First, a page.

By Karen Young

Cubist Pharmaceuticals Inc. raised $125 million by offering 5.5 percent, seven-year subordinated notes, due in 2008 and convertible into Cubist common stock. Purchased by institutional buyers, the offering is expected to close Friday.

Cubist, based in Lexington, Mass., has granted the initial purchasers a 45-day option to purchase an additional $50 million in aggregate principal amount of notes.

The notes are convertible at $47.20 per share. Cubist¿s stock (NASDAQ:CBST) lost $3.82, or 8.8 percent, Tuesday to close at $39.18.

The company had slightly more than 28 million shares outstanding as of June 30 with a cash position of $116 million, said Jennifer LaVin, senior director of corporate communications for Cubist.

¿The first two quarters of this year, we burned about $17 million a quarter,¿ she said.

The company will use the money to fund clinical trials and commercialization of its investigational antibiotic Cidecin (daptomycin for injection), which has achieved the primary endpoint in its second pivotal trial in complicated skin and soft-tissue infection resulting from Gram-positive bacteria. The company reported these results earlier this month. (See BioWorld Today, Oct. 5, 2001.)

Cubist will present data from this pivotal trial Friday in San Francisco, at the annual meeting of the Infectious Disease Society of America.

Cidecin is the first drug designed from this new class called lipopeptides.

¿What we focus on internally is developing a franchise around this novel class,¿ LaVin said. ¿As with other anti-infectives that have developed multiple generations of antibiotics from one chemical class, we hope to be able to develop multiple generations of lipopeptides.¿

The new money also will be used for the company¿s oral ceftriaxone preclinical program, the oral daptomycin preclinical program and the company¿s overall lipopeptide drug discovery program. The ceftriaxone formulation is the first orally active version of the largest-selling intravenous antibiotic worldwide: Basel, Switzerland-based F. Hoffman-La Roche Ltd.¿s Rocephin.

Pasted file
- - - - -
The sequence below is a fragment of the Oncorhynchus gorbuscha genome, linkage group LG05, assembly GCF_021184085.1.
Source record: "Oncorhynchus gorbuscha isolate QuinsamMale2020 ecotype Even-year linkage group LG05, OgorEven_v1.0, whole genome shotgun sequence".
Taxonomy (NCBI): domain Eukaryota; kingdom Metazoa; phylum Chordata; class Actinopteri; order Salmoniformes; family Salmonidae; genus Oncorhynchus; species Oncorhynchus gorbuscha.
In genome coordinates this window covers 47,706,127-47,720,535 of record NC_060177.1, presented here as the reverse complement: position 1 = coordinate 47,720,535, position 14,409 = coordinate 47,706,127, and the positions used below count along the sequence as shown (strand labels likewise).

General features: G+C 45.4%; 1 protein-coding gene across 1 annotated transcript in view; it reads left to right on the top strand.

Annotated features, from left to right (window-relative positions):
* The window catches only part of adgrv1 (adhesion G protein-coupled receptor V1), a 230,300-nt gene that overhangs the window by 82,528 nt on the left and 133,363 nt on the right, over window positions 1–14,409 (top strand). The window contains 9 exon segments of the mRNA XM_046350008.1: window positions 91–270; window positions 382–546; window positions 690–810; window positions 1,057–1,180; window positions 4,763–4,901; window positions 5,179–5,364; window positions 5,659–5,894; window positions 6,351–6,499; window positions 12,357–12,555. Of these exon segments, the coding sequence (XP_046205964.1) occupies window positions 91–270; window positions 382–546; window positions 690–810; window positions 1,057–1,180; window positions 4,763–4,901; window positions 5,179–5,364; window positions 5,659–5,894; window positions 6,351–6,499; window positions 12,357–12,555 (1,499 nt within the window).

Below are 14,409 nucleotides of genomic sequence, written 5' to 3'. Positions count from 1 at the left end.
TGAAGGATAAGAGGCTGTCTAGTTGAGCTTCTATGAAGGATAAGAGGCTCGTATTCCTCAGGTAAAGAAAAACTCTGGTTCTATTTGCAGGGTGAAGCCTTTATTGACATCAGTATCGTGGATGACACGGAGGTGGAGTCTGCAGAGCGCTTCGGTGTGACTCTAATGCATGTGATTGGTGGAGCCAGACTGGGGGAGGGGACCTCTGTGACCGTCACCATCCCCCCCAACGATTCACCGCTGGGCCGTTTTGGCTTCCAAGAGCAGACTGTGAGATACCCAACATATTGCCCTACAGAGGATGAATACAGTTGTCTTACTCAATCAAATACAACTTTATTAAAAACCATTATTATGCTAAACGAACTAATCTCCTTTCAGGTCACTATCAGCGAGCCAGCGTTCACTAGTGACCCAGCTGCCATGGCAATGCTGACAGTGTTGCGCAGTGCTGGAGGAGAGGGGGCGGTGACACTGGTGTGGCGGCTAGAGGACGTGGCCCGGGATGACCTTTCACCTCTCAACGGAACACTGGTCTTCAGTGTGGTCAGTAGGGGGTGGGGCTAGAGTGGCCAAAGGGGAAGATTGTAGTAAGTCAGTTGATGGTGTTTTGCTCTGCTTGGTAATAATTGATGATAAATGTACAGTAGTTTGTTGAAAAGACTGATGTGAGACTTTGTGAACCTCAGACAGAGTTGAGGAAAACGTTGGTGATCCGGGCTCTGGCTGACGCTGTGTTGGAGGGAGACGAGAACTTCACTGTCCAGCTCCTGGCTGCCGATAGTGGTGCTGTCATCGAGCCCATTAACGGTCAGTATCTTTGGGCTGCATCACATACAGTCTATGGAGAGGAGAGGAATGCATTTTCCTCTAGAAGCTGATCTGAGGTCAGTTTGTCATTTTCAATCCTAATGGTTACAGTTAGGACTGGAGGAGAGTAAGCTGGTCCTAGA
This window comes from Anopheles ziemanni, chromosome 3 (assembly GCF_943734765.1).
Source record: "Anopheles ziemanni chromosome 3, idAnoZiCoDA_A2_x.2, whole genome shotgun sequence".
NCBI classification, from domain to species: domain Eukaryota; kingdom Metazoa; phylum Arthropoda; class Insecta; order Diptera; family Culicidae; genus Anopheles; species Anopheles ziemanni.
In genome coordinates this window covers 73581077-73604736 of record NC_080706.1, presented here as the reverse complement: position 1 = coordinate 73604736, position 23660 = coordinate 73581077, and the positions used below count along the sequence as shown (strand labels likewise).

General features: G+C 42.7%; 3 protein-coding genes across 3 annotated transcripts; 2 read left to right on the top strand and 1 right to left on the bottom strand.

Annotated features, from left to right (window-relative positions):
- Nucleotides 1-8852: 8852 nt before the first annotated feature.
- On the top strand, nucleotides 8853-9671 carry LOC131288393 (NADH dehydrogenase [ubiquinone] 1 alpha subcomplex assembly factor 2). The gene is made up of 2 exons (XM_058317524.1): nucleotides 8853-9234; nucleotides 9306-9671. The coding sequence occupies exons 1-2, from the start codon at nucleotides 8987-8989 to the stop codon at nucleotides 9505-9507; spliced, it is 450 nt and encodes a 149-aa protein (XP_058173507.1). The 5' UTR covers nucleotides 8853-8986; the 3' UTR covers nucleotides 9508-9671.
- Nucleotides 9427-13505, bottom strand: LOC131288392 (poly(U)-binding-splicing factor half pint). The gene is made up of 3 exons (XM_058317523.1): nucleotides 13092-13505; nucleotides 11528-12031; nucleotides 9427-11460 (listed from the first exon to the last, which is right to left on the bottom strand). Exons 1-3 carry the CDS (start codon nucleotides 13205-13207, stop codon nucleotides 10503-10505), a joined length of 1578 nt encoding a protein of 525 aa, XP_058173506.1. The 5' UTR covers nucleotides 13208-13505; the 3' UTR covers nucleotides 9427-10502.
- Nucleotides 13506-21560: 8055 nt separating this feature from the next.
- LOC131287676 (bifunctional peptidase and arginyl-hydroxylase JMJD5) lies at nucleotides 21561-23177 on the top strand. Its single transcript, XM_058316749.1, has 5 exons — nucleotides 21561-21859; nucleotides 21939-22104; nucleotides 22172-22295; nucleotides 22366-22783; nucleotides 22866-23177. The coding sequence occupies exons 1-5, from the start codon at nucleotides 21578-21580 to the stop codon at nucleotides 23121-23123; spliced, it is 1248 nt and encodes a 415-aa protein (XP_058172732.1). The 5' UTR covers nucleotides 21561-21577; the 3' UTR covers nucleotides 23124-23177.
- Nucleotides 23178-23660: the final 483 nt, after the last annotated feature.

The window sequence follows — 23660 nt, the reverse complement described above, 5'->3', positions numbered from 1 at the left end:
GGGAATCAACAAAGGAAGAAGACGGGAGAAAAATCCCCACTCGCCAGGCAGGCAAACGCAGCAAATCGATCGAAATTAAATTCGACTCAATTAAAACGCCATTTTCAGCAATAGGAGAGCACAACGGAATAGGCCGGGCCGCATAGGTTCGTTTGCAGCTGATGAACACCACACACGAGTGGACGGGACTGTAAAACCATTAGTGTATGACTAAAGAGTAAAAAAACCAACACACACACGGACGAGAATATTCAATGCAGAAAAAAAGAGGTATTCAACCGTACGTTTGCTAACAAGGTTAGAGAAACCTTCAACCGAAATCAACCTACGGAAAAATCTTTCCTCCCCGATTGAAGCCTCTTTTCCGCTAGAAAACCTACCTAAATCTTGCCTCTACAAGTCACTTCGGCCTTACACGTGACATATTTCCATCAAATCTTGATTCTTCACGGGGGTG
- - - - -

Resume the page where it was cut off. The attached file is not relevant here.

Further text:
Cubist acquired worldwide rights to oral ceftriaxone from International Health Management Associates Inc., of Chicago, in November 2000.

LaVin said the company is on track to complete proof-of-principle studies on oral ceftriaxone by year¿s end.

The money also will go toward Cubist¿s natural products program, its VITA (which stands for validation in vivo of targets and assays for anti-infectives) functional genomics and ChemInformatics technologies, and for working capital. The natural products program, among other things, provides the company with a novel natural product library suitable for high-throughput screening.

¿VITA is a way to accelerate the validation of novel anti-infective targets,¿ LaVin said. ¿We¿ve partnered that technology with Novartis [AG, of Basel, Switzerland] on a non-exclusive basis, and we also use the technology for our own in-house drug discovery program.¿

ChemInformatics discovers novel anti-infectives against the targets discovered through VITA technology, LaVin said.